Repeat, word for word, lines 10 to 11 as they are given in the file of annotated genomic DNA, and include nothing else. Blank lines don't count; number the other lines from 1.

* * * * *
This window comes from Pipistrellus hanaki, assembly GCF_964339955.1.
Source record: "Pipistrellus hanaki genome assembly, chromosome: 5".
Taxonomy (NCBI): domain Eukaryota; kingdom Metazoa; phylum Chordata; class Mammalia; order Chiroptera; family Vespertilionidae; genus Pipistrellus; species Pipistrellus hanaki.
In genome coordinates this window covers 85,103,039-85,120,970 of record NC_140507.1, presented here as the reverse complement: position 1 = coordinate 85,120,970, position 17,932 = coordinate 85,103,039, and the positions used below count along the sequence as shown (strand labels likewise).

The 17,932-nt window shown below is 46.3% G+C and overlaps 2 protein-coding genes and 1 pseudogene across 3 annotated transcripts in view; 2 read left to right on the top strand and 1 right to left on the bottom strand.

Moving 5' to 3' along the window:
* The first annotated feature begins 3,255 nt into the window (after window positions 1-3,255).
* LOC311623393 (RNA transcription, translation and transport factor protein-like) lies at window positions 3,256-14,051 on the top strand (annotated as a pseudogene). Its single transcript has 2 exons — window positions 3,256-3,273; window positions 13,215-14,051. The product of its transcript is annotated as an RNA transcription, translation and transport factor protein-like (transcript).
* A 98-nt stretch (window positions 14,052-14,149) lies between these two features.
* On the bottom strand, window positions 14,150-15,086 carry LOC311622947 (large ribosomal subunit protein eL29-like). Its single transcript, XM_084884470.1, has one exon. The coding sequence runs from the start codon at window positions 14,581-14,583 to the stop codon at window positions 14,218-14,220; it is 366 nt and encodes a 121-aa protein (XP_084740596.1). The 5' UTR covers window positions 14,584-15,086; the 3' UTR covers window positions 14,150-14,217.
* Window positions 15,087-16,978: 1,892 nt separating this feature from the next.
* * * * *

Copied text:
* On the bottom strand, window positions 14,150-15,086 carry LOC311622947 (large ribosomal subunit protein eL29-like). Its single transcript, XM_084884470.1, has one exon. The coding sequence runs from the start codon at window positions 14,581-14,583 to the stop codon at window positions 14,218-14,220; it is 366 nt and encodes a 121-aa protein (XP_084740596.1). The 5' UTR covers window positions 14,584-15,086; the 3' UTR covers window positions 14,150-14,217.
* Window positions 15,087-16,978: 1,892 nt separating this feature from the next.